Mycobacterium tuberculosis structural biology
Coordinator: Martin Cohen-Gonsaud.

The first M. tuberculosis structure was elucidated at the CBS in 2002. Since then several others structures have been solved in the lab either using NMR or X-ray crystallography with 10 original solution and 5 original X-ray structures solved (10 published to date). Today, in collaboration with other researchers at the CBS numerous projects are on going in the lab. A strong emphasis is placed on the collaboration with microbiologists, immunologists or cell biologists. We thing that structural biology is an important technic to understand the mechanism behind the virulence and persistence of the bacillus. Our current project can be regrouped in three axes detailed below.

M. tuberculosis phospho-regulation
Regulation via Ser/Thr Protein Kinases (STPK) has emerged as an essential mechanism in controlling key pathways in the bacillus (metabolism, cell division, expression regulation). Despite the fact that the STPKs have been extensively studied, the molecular mechanisms of its phosphoregulation were poorly understood. In collaboration with different laboratories we engaged studies to understand the activity modulation of STPKs substrates to unravel new regulation pathways within the bacteria. We solved the solution structure of the unphosphorylated and phosphorylated isoforms of the OdhI protein (also named GarA), a central regulator of the tricarboxylic acid (TCA). We discovered major conformational changes upon phosphorylation of a disordered region of the protein (Barthe 2009). We studied a FHA modular protein called Rv0020c. We solved the structure of its domains by NMR and studied their interaction with STPK demonstrating a fine tuning of the STPK/Rv0020c interaction via the phosphorylation of an unstructured STPK domain (Roumestand 2011). Furthermore, we solved the structure of a transcriptional regulator in solution, and revealed a DNA binding regulation mediated by STPK phosphorylation (Cohen-Gonsaud 2009). Other studies in M.tuberculosis focussed on the STPK regulation of the essential mycolic acid biosynthesis (Veyron-Churley 2012), the S-Adenosylhomocysteine hydrolase activity (Corrales 2013), and the CcpA regulation in S. aureus (Leiba 2012).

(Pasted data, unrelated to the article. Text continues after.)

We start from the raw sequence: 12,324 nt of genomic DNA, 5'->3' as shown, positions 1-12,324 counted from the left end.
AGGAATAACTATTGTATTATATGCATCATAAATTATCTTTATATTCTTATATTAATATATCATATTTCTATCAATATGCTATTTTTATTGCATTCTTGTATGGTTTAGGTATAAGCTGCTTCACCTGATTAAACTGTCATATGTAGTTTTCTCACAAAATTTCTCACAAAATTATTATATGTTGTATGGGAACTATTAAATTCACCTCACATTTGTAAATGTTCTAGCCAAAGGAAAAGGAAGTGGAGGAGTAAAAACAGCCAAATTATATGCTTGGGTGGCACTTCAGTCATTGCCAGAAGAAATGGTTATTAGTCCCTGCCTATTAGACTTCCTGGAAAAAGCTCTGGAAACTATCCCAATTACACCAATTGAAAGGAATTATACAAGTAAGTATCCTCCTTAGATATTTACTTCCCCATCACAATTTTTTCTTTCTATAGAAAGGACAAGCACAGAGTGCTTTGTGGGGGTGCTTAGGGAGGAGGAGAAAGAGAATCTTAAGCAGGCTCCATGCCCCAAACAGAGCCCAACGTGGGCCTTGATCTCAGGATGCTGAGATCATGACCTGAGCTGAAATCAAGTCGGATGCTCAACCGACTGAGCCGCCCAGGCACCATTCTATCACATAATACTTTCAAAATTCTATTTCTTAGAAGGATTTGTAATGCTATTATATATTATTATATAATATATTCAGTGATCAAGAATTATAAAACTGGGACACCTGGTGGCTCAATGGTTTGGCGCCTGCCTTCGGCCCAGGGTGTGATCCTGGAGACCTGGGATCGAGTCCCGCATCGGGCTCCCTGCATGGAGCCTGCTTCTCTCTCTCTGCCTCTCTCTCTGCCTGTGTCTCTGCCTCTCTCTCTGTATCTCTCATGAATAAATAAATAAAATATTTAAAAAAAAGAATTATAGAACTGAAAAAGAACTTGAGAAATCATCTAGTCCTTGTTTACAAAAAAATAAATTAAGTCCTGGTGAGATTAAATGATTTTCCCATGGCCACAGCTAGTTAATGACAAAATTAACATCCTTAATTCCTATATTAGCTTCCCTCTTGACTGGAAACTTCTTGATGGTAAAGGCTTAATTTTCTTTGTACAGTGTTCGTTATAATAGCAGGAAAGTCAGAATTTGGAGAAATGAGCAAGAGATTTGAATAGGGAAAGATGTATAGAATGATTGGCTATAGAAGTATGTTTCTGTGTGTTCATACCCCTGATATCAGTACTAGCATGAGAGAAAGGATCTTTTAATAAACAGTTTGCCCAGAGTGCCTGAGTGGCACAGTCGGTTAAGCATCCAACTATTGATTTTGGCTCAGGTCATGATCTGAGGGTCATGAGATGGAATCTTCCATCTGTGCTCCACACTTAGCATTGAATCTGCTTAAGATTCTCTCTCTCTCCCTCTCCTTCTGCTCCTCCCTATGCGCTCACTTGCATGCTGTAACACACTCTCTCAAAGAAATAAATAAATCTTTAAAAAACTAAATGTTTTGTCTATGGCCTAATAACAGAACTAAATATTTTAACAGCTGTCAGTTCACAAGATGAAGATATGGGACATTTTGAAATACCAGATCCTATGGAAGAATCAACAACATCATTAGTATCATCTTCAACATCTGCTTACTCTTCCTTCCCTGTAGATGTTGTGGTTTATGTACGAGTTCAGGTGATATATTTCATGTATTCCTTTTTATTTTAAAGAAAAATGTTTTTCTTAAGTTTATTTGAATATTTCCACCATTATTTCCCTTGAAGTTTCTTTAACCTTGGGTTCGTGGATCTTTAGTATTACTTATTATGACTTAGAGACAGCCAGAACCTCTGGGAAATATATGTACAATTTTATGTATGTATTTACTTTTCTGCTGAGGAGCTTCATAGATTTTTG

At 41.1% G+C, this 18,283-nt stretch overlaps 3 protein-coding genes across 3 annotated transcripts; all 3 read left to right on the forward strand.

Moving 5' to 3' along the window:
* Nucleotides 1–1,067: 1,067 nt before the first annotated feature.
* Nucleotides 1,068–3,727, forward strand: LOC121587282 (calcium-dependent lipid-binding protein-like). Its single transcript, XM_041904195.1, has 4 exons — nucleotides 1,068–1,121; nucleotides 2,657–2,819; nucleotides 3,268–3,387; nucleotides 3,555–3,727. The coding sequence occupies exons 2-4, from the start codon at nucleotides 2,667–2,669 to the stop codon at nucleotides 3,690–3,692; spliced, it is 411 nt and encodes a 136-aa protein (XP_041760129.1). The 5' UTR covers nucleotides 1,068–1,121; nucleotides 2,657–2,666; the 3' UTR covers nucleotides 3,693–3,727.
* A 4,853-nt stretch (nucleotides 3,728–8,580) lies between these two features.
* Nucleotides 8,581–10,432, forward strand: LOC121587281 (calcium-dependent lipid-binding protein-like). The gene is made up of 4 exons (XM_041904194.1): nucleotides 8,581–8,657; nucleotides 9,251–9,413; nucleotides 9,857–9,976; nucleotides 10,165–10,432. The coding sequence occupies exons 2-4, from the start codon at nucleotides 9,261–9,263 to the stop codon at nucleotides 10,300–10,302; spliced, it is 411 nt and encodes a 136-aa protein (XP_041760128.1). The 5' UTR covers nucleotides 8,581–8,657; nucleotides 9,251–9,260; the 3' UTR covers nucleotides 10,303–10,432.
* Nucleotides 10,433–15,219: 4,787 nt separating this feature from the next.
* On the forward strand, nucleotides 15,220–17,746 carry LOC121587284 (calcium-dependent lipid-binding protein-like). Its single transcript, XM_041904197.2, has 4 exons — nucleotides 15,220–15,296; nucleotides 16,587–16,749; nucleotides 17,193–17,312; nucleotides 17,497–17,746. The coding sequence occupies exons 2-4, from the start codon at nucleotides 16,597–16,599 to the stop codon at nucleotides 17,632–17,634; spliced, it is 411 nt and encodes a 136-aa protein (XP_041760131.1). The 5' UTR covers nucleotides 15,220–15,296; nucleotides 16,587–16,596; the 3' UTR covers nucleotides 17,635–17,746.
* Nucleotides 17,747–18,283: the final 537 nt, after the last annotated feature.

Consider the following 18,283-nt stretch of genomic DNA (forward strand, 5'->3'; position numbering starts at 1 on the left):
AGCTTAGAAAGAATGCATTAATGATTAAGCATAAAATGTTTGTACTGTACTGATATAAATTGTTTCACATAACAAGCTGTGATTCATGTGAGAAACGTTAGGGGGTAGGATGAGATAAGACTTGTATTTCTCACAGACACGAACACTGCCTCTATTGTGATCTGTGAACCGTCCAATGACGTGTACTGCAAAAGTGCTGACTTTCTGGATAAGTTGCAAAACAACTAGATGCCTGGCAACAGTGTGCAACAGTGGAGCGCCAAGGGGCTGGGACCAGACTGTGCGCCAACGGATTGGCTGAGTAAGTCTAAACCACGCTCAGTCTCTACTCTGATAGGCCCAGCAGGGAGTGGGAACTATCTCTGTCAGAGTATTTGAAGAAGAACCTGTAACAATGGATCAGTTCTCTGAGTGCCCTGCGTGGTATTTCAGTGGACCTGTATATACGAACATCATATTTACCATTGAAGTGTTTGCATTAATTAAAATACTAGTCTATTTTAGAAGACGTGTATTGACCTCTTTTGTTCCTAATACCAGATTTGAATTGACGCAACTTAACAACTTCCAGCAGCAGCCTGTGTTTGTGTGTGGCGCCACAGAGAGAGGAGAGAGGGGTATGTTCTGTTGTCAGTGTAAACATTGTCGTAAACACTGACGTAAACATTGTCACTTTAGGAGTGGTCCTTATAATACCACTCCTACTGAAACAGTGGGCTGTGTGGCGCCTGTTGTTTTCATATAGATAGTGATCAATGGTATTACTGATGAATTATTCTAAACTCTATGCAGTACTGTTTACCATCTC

One of the keys of Mycobacterium tuberculosis' success as a pathogen is its ability to persist in the host organism in a latent state for years after the first phase of infection. We have been interested for long time in the exit mechanism of latency (Cohen-Gonsaud 2005). The STPK PknB has been proposed to be the receptor for a dormancy exit signal. With proven combined experience in the field, our team and Galiana Mukamolova's group (University of Leicester) initiated a study to isolate and study the potential molecular determinant of resuscitation in M. tuberculosis. We first solved the structure of the external domain of the kinase in solution that revealed an original fold (Barthe 2010) and lead to new hypothesis about the PknB activation.

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Persistence and latency
One of the main projects over the last years has been related to the mechanism that has been unravelled by our collaborator Galiana Mukamolova at the University of Leicester. They demonstrated that three of the main TB antibiotics have the ability to enhance the survival of the bacillus during the stationary phase. Combining molecular modelling, biochemical, genetic, transcriptomic, and animal studies we proposed a complete model to explain the observed phenomenon (Turapov 2014). Another important project has been initiated in collaboration with the group of Pricille Brodin (Institut Pasteur Lille). The ability of the bacillus to arrest phagosome maturation is a major mechanism that allows its survival within host macrophages. To identify mycobacterial genes involved in this process, they developed a high-throughput phenotypic cell-based assay enabling individual sub-cellular analysis of over 11,000 M.tuberculosis mutants. Structural biology studies on essential identified modulator are undergoing at the CBS.


Internal Collaborations :

P. Barthe, G. Labesse, J. Grassy, J. Bonnet.


External Collaborations:

· G. Mukamolova – University of Leicester – Leicester – UK

· N. Keep – Birkbeck College – London – UK

· V. Molle – DIMNP – Montpellier – France

· François Letourneur – DIMNP – Montpellier – France

· P. Brodin – Institut Pasteur Lille – Lille – France